A look at the images that the iris produces as you close down is encouraging, too, as the geometry of the aperture shape is excellent…and, surprisingly, there’s almost no evidence of deformation of circles on the edge of the frame wide open. Bokeh circles are big and round all across the frame. Here’s the aperture shape from F2.8 to F4 to F5.6:
The quality of focus is very good here. Though the lens does extend during focus, the focus movement is nicely damped and smooth. The damping/weight of focus is a little heavier than an internally zooming lens, but is roughly equivalent in operation to my expensive Voigtländer lens, which is to say excellent. The focus throw seems to be around 230°, which is a little longer than the 7Artisans 60mm lens and gives me a little more room for precision. There’s a little more space in the normal (non-macro) focus range, which allows for more precision when shooting objects not in the macro range. I did find that the proper focus for infinity was difficult, though, as the proper focus point is very small and it is possible to focus beyond infinity (where nothing is in focus). Be careful to visually confirm infinity focus for landscape type shots so that you get optimal results.
There is plenty of room on the focus ring for up close work, though. Manual focus is actually preferred by many macro photographers for their work, as it gives you more absolute control and great precision than autofocus often does. There is no image stabilization in the lens. Because I did the review on a Sony camera with in body image stabilization (I had to manually set the focal length because of having no electronics in the lens), I had some success with doing handheld macro work, though, as always, it is much simpler and more reliable to do macro work off a tripod. Nailing focus while there is natural movement of the camera (and sometimes the subject) takes serious skill, and that is exacerbated by the fact that you will often want to magnify the image while focusing to visually confirm focus. A few of the camera systems the lens is sold for have in body image stabilization, but the lens itself has no stabilization. This is a lens that is going to work best from a tripod when doing macro work, though that is the recommended approach to most macro photography. Here’s a handheld macro shot:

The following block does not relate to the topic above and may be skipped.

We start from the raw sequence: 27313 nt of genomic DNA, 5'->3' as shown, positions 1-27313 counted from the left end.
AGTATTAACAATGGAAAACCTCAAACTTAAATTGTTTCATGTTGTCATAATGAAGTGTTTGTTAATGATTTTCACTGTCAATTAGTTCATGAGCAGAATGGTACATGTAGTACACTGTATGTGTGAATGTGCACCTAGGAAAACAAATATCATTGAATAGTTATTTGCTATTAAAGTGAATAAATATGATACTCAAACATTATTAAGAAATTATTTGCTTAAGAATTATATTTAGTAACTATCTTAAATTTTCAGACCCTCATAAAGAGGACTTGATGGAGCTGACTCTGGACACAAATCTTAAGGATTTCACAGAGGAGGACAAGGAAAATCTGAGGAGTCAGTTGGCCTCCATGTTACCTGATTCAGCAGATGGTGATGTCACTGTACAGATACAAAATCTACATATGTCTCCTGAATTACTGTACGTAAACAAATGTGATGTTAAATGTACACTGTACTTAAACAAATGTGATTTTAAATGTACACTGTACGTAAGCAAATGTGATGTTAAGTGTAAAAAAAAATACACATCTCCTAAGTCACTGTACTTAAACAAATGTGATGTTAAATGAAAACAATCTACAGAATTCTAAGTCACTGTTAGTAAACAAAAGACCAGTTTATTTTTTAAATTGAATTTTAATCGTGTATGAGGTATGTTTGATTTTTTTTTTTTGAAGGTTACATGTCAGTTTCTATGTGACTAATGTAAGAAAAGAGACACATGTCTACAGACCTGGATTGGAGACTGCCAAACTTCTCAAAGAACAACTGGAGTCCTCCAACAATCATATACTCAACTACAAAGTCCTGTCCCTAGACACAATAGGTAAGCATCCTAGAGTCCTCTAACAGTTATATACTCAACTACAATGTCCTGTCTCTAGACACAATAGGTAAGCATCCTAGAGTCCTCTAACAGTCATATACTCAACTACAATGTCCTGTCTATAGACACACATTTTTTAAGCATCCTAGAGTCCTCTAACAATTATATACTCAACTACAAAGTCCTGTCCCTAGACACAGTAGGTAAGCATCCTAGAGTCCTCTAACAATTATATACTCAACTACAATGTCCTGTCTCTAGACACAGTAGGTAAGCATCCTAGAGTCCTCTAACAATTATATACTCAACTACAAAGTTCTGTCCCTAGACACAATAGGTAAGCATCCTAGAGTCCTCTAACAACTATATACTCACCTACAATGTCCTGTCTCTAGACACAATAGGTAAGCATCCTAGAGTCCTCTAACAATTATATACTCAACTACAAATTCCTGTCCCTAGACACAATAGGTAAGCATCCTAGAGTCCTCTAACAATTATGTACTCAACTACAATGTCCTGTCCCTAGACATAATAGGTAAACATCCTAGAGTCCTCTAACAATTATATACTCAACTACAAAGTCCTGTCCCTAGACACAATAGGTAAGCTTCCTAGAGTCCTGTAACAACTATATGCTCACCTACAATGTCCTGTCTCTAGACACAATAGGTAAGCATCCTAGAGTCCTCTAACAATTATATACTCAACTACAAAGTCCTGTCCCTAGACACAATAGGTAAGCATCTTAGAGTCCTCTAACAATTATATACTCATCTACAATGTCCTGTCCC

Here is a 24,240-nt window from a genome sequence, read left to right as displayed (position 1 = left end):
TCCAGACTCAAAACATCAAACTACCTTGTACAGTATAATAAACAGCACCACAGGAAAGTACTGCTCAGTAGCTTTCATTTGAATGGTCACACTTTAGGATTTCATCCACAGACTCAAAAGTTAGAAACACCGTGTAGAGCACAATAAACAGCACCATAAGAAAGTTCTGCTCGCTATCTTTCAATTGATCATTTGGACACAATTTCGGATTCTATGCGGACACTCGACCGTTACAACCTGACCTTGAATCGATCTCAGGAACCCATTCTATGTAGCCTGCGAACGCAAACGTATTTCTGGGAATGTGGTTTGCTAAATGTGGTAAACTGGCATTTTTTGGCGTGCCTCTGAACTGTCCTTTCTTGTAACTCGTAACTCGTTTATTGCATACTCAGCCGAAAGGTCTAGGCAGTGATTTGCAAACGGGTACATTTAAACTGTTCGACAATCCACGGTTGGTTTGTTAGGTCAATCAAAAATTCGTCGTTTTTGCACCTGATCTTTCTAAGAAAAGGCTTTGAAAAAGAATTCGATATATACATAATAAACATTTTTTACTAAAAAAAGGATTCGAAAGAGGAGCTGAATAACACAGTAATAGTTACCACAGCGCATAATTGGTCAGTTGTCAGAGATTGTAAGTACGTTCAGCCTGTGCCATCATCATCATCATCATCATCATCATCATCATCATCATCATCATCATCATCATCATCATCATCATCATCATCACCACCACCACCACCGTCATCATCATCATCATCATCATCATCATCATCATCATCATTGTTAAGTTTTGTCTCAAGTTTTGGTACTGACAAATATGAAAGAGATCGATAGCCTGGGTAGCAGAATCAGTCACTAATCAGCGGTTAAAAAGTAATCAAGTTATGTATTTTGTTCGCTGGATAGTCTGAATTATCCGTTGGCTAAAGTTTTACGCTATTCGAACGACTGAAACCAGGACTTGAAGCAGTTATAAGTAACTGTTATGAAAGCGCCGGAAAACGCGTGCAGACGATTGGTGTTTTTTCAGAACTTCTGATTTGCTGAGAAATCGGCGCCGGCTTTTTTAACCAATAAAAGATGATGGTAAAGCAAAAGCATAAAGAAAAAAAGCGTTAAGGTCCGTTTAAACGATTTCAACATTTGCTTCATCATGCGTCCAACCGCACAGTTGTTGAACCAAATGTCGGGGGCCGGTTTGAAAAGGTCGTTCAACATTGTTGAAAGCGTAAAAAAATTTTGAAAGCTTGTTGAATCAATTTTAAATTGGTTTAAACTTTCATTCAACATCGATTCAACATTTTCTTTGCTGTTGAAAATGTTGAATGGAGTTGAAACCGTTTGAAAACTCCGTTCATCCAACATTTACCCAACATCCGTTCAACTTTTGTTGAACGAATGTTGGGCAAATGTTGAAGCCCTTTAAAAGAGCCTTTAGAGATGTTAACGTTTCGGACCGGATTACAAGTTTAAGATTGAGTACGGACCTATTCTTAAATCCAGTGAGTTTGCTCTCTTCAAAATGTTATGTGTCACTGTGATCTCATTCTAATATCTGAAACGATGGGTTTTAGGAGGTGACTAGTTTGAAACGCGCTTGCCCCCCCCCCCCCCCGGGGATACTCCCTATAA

The handling of the lens is excellent, with both the focus and aperture ring moving nicely and with good precision. The all-metal construction means that the lens isn’t a feather-weight, though at 373g this is still a very easy lens to bring along and balanced well on the Sony a6600 body that I used for my review. What I don’t like is the lens cap, a very thin metal piece that threads onto the filters. It was a bit finicky to get the threads aligned, and then you have to make a number of rotations to tighten or loosen it. A pinch-style cap just works better, and I would probably replace this cap with a generic 52mm pinch cap myself.
Like many lenses of this class, this is a fully manual lens without any electronics. Things like metering, live view, and normal camera function is all fine, but you do have to manually focus and manually change the aperture…and no electronic data will be transmitted to the camera, so the camera won’t know what lens took the photo, the focal length, or the aperture value chosen and so that information (EXIF data) won’t be embedded in the files.